The record in this case, as shown from the findings and conclusions in the administrative record and the affidavits that can appropriately be considered, indicates that no genuine issue of material fact exists on this point. The plaintiff would not achieve a satisfactory education by the Wines School placement even with the use of supplementary aids and services to the maximum extent appropriate and that such experience would be much more likely achieved in the New Horizons Center. Plaintiff has offered only the opinion of her mother, who is not described as an expert in the field of special education, to rebut this determination. It would be as inappropriate to substitute the opinion of the mother as it would be to substitute the opinion of the judge. The court, therefore, does not consider this affidavit as creating a genuine issue of material fact. The court cannot render its own expert opinion on this delicate subject, and must of necessity determine that no genuine issue of material fact remains concerning the appropriate placement of the plaintiff. There is no indication in the voluminous records of the proceedings conducted by the state officials that those persons were not cognizant of their obligation under the EAHCA to provide the plaintiff with an education in the least restrictive feasible environment. Indeed, these officials repeatedly state that their decision conforms with the least restrictive environment requirement of § 1412(5) of the Act.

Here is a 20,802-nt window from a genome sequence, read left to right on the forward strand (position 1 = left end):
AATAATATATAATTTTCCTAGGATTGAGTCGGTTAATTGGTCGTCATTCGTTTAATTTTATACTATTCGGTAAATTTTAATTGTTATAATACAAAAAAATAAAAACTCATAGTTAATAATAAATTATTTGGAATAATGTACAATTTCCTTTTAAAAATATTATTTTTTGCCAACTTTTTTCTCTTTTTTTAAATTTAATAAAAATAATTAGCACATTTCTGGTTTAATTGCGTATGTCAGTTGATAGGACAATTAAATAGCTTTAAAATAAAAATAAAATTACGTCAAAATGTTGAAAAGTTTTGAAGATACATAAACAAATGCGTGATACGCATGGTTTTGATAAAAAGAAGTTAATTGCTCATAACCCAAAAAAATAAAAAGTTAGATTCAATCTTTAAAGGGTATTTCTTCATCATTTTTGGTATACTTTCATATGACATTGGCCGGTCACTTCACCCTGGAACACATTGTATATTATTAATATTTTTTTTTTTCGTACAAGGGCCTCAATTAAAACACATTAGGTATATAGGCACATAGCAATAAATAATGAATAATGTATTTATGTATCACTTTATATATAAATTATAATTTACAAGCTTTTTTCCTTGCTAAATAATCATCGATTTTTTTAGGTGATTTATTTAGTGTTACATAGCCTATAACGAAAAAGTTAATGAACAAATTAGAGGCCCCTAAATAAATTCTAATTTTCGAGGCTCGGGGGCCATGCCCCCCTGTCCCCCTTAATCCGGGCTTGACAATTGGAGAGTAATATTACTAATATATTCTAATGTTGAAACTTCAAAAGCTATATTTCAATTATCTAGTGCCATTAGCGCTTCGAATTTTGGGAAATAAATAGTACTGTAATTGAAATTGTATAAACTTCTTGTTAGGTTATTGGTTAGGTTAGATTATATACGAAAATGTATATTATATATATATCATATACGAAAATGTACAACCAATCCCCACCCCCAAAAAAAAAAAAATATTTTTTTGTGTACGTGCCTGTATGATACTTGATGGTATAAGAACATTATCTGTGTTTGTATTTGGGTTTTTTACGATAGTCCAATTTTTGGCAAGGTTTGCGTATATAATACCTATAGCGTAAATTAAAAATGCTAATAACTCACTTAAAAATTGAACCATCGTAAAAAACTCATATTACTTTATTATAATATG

This is a classic case for summary judgment. The record has been developed. It has been put before the court. The case has been fully argued. The case is ripe for decision.
The Rowley case is controlling:
"The primary responsibility for formulating the education to be accorded a handicapped child, and for choosing the educational method most suitable to the child's needs, was left by the Act to state and local educational agencies in cooperation with the parents or guardian of the child. The Act expressly charges States with the responsibility of `acquiring and disseminating to teachers and administrators of programs for handicapped children significant information derived from educational research, demonstration, and similar projects, and [of] adopting, where appropriate, promising educational practices and materials." § 1413(a) (3). In the face of such a clear statutory directive, it seems highly unlikely that Congress intended courts to overturn a State's choice of appropriate educational theories in a proceeding conducted pursuant to § 1415(e) (2)."
Rowley, ___ U.S. at ___, 102 S. Ct. at 3051.
For the foregoing reasons, defendants' motion for summary judgment is granted with respect to the claim under the EAHCA. Having dismissed all the federal claims, the state claims do not have a jurisdictional base and are dismissed without prejudice.